In a complete victory for its client Chiesi, Quinn Emanuel defeated a generic challenge and secured a judgment for Chiesi on all counts. The Honorable Zahid N. Quraishi (District of New Jersey) recently found, after his first trial, that Plaintiff Chiesi prevailed on all three asserted patents in the matter of Chiesi USA, Inc. et al. vs. Aurobindo Pharma USA, Inc. et al., C.A. No. 3:19-cv-18756, a pharmaceutical patent litigation, and found that all of Chiesi’s patents were infringed, not invalid, and not unenforceable. As a result, Defendant Aurobindo will be enjoined from bringing their product to market until October 10, 2031, when the patents-in-suit expire.
The case arose from Aurobindo’s filing of an Abbreviated New Drug Application (ANDA) seeking FDA-approval to market a generic version of Chiesi’s Cleviprex® (clevidipine) injectable product. Chiesi asserted that Aurobindo’s ANDA infringed U.S. Patent Nos. 8,658,676, 10,010,537, and 11,103,490. Aurobindo’s counterclaims sought declaratory judgments of non-infringement, invalidity, and unenforceability of the patents-in-suit. The Court held a 7-day bench trial in January 2022. The parties presented closing arguments and submitted post-trial submissions in April 2022. On August 24, 2022, the Court entered an unsealed Opinion and Order in favor of Chiesi on all counts tried for all patents-in-suit.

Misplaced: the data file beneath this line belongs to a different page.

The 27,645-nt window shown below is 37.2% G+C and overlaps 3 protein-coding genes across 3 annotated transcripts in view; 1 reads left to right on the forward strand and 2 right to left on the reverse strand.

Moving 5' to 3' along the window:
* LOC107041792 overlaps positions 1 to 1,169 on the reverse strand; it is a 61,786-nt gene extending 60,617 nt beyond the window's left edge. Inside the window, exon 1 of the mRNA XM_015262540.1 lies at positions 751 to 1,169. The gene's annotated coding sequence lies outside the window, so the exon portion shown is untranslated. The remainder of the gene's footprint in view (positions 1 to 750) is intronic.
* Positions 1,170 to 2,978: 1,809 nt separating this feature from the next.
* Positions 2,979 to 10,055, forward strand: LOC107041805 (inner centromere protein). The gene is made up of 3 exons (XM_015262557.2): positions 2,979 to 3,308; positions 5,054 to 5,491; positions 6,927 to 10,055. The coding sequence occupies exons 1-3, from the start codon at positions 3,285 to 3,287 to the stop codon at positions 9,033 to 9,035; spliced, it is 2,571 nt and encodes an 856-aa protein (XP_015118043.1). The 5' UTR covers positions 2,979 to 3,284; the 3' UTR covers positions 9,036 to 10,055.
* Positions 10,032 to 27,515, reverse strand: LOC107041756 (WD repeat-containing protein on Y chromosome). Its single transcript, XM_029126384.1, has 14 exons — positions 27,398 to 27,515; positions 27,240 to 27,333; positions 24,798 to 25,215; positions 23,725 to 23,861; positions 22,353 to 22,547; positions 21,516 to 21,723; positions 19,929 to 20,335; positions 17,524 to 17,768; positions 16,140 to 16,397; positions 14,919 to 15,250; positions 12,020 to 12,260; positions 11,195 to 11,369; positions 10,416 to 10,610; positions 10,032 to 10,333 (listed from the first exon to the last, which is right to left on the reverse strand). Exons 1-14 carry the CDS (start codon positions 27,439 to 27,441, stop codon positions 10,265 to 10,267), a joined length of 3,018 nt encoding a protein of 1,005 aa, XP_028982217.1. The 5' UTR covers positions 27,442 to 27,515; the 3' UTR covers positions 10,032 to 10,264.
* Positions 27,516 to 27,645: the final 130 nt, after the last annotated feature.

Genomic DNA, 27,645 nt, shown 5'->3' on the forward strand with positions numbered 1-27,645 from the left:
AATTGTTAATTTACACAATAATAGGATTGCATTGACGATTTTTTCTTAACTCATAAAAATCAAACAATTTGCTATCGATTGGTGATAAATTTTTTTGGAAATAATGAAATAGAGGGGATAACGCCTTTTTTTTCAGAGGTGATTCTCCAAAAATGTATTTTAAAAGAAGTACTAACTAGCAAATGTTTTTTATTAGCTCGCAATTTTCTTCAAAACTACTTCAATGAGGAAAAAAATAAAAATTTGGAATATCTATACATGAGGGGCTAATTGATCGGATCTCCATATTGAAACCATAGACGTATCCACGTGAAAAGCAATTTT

A central issue in the infringement case was whether Aurobindo’s generic product containing 0.0005% EDTA infringed a claimed range with a lower limit of “about 0.001%” EDTA, an antimicrobial agent. The Court agreed with Chiesi and found that 0.0005% EDTA literally fell within the claimed amount. In so doing, the Court concluded that 0.0005% EDTA served the same purpose as the claimed EDTA amount and that there was no criticality as to the lower limit of the claimed amount.
The invalidity case turned on whether it was obvious to add EDTA to a clevidipine formulation. The Court noted that Aurobindo admitted that developing the formulations at issue “is a complex and unpredictable science.” The Court found that there was no motivation for a person of ordinary skill to have added EDTA because Aurobindo’s arguments were based on “impermissible hindsight” and that an earlier clevidipine formulation did not “pose a problem to be addressed.”
And for unenforceability, Aurobindo accused the inventors, the in-house attorney, and multiple outside prosecuting counsel of inequitable conduct. The Court found that the bases for Aurobindo’s arguments were “not material at all, much less but-for material.” The Court further observed that, “[i]n an unlikely turn of events,” Aurobindo itself filed a patent application and argued to the Patent Office for its own patent – “those arguments are the same ones that Aurobindo allege[d] in this case were intentionally misleading when made by the applicants” of the patents-in-suit asserted by Chiesi. When confronted about this at trial, Aurobindo’s own expert said that this was “indefensible.”